Social Emotional Learning has to be emphasized because students have to be re-acquainted with confidence, as well as education. The trauma surrounding academic uncertainty has created a learning deficit. Furthermore, the inconsistency and devaluing of teachers’ contributions has fundamentally weakened their crucial role. In short, the education solution resides in re-establishing honor and self-esteem at every step of the learning ladder. Lessons have to be re-established as well as students’ confidence. The Survival Brain and the Learning Brain must be sufficiently re-ignited such that students and teachers feel safe and their contributions feel valued! That correction directly requires Social Emotional Learning solutions throughout school communities. Equity in education must be prioritized. The same for reinforcing self-esteem. Coaching and cajoling becomes as important as reading, writing, and arithmetic. Steps for personal confidence must be incorporated and validated. Then, the learning can take better root in fertile soil. Ultimately, Social Emotional Learning impacts the heart for learning that enables better learning in the head, and results in more knowledge-friendly environments.

By Glenn W Hunter

Author of “Storytelling Wins The Best Engagements”

Board Chair, Touchstone Youth Resource Service

To Donate Please Click: http://www.tyrs.org


September 7, 2021 Posted by | Better Communication, Better Community, Better World, Social Emotional Learning | , , , , , , , , , , , | Leave a comment

That Child Left Behind

At the beginning of children’s academic careers, they are young, eager, and possess absorbent minds. Beyond an academic foundation, primary schools were once instrumental in building communities where families flourished. Then, in too many cases, pedagogical standards and metrics moved to the forefront. What once represented a community had turned into a common geographic proximity of people who bused, walked, or drove past each other during pre-determined times to their daily obligations. Isolation and trauma became common terms to describe childhood, unless you counted technology-based communication as connection. Then, in the midst of this evolution a pandemic hit the nation and consequently, established practices and rules concerning schools no longer made sense for consistent interactivity and learning progress.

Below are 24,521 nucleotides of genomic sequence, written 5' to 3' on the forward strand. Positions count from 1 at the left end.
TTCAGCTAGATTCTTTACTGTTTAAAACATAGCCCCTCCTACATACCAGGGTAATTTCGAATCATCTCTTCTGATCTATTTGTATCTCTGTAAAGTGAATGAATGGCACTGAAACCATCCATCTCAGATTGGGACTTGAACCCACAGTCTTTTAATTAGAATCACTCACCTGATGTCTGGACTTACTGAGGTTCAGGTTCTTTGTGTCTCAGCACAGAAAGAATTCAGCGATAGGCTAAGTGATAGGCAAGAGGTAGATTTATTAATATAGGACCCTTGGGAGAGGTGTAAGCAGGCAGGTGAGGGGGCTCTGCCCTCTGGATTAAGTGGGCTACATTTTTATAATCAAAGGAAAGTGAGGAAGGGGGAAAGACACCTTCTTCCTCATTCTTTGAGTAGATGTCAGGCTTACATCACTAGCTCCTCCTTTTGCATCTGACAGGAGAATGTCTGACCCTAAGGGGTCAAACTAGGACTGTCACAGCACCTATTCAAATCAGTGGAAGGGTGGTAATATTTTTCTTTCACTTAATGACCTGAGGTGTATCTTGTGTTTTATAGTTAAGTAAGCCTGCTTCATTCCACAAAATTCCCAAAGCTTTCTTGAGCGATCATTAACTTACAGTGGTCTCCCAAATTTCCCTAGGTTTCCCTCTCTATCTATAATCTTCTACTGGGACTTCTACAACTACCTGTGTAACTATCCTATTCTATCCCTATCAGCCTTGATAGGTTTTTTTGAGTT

Lessons Learned
The ideas that evolved regarding masks and virtual learning, represented the best thinking from an antiquated system that ran into an ultra-modern crisis. Arguing whether health and safety issues should be governed by established learning practices completely misses the point of students’ emotional needs! The point is that a student’s cry for help is not necessarily based on academic challenges. Learning can be hard. Being ill-equipped to navigate emotionally, as well as how to connect culturally, eventually creates emotional wreckage.

Lessons through a Social Emotional Learning lens emphasize that children need to feel comfortable and confident to navigate their social challenges. Social comfort and personal confidence facilitate better learning environments. Social comfort extends beyond having friends in the classroom. Its power resides in the comfort level that individual youth embrace when encountering new experiences. Fundamentally, educating youth involves a sense of wonder and a sense of comfort. Fear is the enemy of open minds. In developing students in foreign environments, either remote or in person, new barriers and restrictions facilitate classrooms that become ripe with fear, inequality, and societal pressures. Illness becomes a refuge of certainty. The problem now becomes facilitating lessons that emphasize embracing challenges as learning opportunities. Unfortunately fear and uncertainty run rampant in an environment where institutions and health seem to cripple the security where learning best occurs.

Progress Revisited
In environments that demanded individual growth, many schools dragged through an atmosphere full of collective fear and uncertainty. Often, the next growth step was treacherous. Social pressure, illness, individual isolation, all interacted to limit individual student growth. To refresh learning and growth, school environments must embrace new ideas. When the most prevalent obstacles involve contagion, uncertainty and cultural attacks, then individual and emotional stability is impossible. Progress is no longer matriculating to the next grade. Progress relies more on children continuing on a path that embraces intellectual and social growth. Progress is having the mental and psychological faculties to engage the next learning level.